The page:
Can I Establish Paternity in Florida with a Birth Certificate?
In Florida, parents have certain rights and obligations in regards to their children. For instance, while parents have a right to visitation with their children, they are also required to financially support them. Establishing these rights and duties isn’t required in all situations, namely when a couple is married at the time of a child’s birth. There are, however, cases where a father will need to establish his paternity of a child in order to obtain legal parental rights. The process of doing so can be complex and depends on the specific circumstances of the situation at hand, including whether the child’s mother is willing to accept paternity. To learn more about establishing paternity in Florida, please call an experienced Fort Lauderdale paternity and fathers’ rights attorney who can evaluate your case.
Establishing Paternity Through Marriage
There are three main ways to establish paternity in Florida. The first is by being married to a child’s mother at the time of the birth, while the second requires a person to go through the court system. If a person doesn’t fall under the first category, he will need to legally establish paternity in court or go through the process of obtaining consent from the child’s mother or father. This is true even if the father of the child is present at the birth or signs the birth certificate soon after. While signing establishes a presumption that a person is a child’s father, it is not sufficient to prove paternity unless the couple is also married.
Establishing Paternity Through the Courts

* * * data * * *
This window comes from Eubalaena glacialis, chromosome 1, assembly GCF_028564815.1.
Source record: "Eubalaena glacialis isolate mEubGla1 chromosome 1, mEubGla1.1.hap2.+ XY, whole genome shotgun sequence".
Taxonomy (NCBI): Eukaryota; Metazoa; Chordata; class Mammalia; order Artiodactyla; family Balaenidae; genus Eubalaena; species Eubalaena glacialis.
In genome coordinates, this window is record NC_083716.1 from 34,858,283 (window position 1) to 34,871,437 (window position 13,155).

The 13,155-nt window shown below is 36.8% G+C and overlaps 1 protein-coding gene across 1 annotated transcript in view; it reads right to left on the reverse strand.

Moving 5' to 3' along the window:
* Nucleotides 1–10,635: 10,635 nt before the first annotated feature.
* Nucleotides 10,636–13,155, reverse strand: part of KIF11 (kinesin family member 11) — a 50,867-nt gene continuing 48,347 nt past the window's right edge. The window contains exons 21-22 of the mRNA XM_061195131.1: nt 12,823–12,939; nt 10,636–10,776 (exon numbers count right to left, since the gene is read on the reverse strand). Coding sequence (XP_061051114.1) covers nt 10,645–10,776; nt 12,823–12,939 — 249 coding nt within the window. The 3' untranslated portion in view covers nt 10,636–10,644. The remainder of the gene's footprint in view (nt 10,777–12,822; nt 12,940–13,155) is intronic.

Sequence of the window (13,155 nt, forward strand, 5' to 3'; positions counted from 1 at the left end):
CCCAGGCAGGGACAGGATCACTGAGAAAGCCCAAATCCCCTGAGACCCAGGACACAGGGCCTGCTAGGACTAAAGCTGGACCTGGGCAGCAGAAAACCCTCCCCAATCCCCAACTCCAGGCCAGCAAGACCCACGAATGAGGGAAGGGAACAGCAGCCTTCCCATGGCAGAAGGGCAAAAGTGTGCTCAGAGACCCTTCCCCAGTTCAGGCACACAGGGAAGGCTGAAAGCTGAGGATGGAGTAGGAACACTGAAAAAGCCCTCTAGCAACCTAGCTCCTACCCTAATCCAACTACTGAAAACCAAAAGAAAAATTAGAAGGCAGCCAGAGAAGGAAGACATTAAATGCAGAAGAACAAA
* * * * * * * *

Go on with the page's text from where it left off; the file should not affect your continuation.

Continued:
Even if a father signs a child’s birth certificate, he will still need to file a Petition to Establish Paternity with the court if he and the child’s mother are unmarried. Furthermore, a person cannot file this type of petition until he or she has lived in the state for at least six months. Technically, either a child’s mother or father can file a Petition to Establish Paternity and can also ask the court to assess a host of related issues, including child support, custody, and visitation. In fact, the Florida Department of Revenue can also file a petition (for child support purposes) if paternity has not yet been established and the child’s guardian is requesting government assistance.
Florida courts also provide another way to go about establishing paternity that doesn’t require marriage or the filing of a civil suit. This method requires both a child’s mother and father to fill out and sign the Acknowledgement of Paternity form. Once completed, a child’s birth certificate can be changed to add the legal father’s name, unless the child’s mother was married to someone else at the time of the birth.
Get Legal Help Today
Establishing paternity is the first step to protecting a father’s parental rights. If you have questions about your own parental rights, please call experienced Fort Lauderdale paternity & fathers’ rights lawyer Sandra Bonfiglio, P.A. at 954-945-7591 or send us an online message.